Healthcare is becoming more personalized all the time. Now that we have advanced sensors and data collection methods, healthcare professionals can use a patient’s unique health information to inform treatment and provide recommendations that are tailored to their needs.
Healthcare apps have been a game-changer in personalized medicine. Instead of needing expensive, specialized equipment to monitor a patient’s condition and lifestyle habits, an app installed on a phone or wearable device can continuously collect and save critical data, such as heart rate and sleep data. This can help allow patients to make fewer trips to the doctor and maintain their independence longer.
Apps might be the key to personalized medicine, but there are some concerns and flaws that need to be considered and improved for them to become more widely used in the healthcare industry. One badly needed update for medical apps as a whole are integrated biometrics systems. Here’s why.
What Are Biometrics?
Biometrics are essentially the different types of unique biological information all humans have. Our DNA, fingerprints, voices, and other features that make us “us” are like no one else’s in the world. You can’t share biometrics with anyone else, making them a powerful identification and security tool.
The earliest recorded use of biometrics was in 1858 in India, using handprints to identify work contracts. Today, there are many different types of biometric technologies available, including fingerprints, facial recognition, voice recognition, retinal scans, behavior, and more. Biometrics are frequently used as a security measure for unlocking electronic devices and for criminal investigations.
Improve Security and Privacy
Healthcare data is some of our most valuable and sensitive data. We have to trust our doctors with it since they need access to our health history to provide proper care. However, healthcare data is strictly controlled in the United States and protected under HIPPA (the Health Insurance Portability and Accountability Act of 1996).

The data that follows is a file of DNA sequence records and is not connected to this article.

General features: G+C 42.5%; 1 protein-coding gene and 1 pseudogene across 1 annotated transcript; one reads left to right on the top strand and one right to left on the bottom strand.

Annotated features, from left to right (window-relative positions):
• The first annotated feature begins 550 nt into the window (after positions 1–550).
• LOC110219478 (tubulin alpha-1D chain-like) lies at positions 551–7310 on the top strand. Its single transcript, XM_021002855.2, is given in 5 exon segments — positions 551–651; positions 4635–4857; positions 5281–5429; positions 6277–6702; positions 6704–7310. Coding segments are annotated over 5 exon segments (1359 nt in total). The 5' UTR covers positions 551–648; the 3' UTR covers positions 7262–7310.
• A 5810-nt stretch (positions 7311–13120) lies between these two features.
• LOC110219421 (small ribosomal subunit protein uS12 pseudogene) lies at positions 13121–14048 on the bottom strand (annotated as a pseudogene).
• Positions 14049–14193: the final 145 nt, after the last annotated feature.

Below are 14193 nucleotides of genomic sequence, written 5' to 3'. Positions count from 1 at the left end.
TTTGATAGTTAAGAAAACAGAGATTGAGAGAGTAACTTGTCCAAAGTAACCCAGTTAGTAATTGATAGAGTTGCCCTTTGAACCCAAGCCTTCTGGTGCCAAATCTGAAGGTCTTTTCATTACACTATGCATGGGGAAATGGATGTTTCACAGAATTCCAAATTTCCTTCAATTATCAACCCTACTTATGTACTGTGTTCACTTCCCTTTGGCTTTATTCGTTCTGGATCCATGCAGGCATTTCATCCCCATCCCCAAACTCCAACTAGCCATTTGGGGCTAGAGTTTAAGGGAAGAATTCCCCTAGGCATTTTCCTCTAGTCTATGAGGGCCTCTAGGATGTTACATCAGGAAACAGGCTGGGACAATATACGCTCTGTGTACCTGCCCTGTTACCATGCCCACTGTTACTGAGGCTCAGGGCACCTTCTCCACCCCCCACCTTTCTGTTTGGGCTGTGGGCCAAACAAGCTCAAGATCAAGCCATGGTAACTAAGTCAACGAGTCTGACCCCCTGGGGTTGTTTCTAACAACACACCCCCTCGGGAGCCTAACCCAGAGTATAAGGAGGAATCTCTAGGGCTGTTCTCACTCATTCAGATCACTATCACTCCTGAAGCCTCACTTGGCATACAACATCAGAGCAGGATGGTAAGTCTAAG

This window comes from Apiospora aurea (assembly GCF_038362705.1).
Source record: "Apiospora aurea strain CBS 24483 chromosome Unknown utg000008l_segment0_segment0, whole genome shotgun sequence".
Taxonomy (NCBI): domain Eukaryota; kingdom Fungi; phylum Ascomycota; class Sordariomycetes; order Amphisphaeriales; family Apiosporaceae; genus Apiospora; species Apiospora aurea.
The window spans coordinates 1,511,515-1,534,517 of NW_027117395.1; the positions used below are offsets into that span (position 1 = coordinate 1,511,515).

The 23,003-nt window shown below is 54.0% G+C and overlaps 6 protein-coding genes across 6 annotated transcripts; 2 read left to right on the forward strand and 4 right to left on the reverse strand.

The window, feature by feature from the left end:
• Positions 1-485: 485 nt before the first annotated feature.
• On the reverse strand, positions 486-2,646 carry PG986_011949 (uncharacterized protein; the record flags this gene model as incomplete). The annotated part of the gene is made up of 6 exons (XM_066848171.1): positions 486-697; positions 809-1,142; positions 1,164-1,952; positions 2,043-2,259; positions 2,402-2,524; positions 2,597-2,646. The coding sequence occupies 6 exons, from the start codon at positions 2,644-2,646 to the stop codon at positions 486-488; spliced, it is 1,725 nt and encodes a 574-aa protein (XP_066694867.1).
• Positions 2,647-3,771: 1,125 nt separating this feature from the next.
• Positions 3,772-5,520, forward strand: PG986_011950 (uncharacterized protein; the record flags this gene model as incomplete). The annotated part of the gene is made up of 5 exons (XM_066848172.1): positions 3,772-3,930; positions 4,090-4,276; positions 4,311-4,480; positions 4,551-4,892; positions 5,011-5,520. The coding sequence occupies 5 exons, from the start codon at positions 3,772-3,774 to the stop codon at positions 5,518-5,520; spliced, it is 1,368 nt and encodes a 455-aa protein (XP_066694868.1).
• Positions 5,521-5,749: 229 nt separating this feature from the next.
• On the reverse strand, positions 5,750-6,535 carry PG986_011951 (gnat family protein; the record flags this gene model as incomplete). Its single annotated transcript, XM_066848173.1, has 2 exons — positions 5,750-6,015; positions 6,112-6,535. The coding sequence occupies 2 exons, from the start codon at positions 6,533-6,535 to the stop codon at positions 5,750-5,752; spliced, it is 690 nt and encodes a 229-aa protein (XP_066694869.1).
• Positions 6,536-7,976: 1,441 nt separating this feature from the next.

Data security has become a huge problem in recent years, with data breaches and theft becoming increasingly common. Although electronic health records (EHRs) have made patient care much easier and more convenient while increasing personalization, healthcare organizations have been struggling to keep their data safe.
Biometrics can help improve privacy and security for patients by making it much more difficult to hack into healthcare apps. Once patients link their names with their biometric data, only they should be able to access their account and data. They would still be able to share their data with their healthcare team, but it would reduce the ability of hackers to gain access to sensitive health data.
Encourage Patient App Use
Many patients are wary of using healthcare apps, due to the possibility of data breaches. While this is understandable, it does mean that lots of people miss out on the opportunity to be active participants in their healthcare.
By integrating biometric technology, patients can feel more comfortable with using apps to take control of their most sensitive data. Biometrics add a layer of peace of mind for patients and might encourage them to become healthier through using these apps.
Raise the Bar on Ethics
While we’d like to believe that all medical professionals are ethical and have their best interests at heart, that’s not always the case. Securing health app data with biometrics can help to ensure that patients are protected and physicians are held to the highest standards.
Unethical behavior isn’t always intentional, but that doesn’t mean it’s not harmful. Doctors who share patient data, intentionally or not, are compromising patients’ trust. Apps equipped with biometrics can help reduce these potential ethical issues.
Prevent Identification Errors
Some of the worst stories in healthcare come from errors. In one particularly awful example, a woman was given the responsibility to take her brother off life support—only to find out that he’d been misidentified. Her brother was alive, but she’d pulled the plug on a stranger.
This is a dramatic example, but things like this do happen. Requiring biometric information for health apps increases data accuracy and prevents data from being attributed to the wrong person. This could be critical, especially as health apps become even more advanced and functional. Healthcare providers need to be sure they’re working with the right patient and using the correct data to provide care.
Apps For Patients and Providers Improve Healthcare
Advance technology is becoming increasingly important in healthcare, especially as personalization takes priority. To fully leverage the power of health technology, it’s critical that patients feel safe and in control of their own data. Apps designed to monitor health and encourage good habits play an important role in modern patient care and should be protected like any other healthcare data collection system.
While there are challenges and concerns with any type of technology, we need to consider the pros and cons above all. With biometrics integrated into healthcare apps, patients can have increased security and peace of mind while gaining access to tools that will help them live better, healthier lives.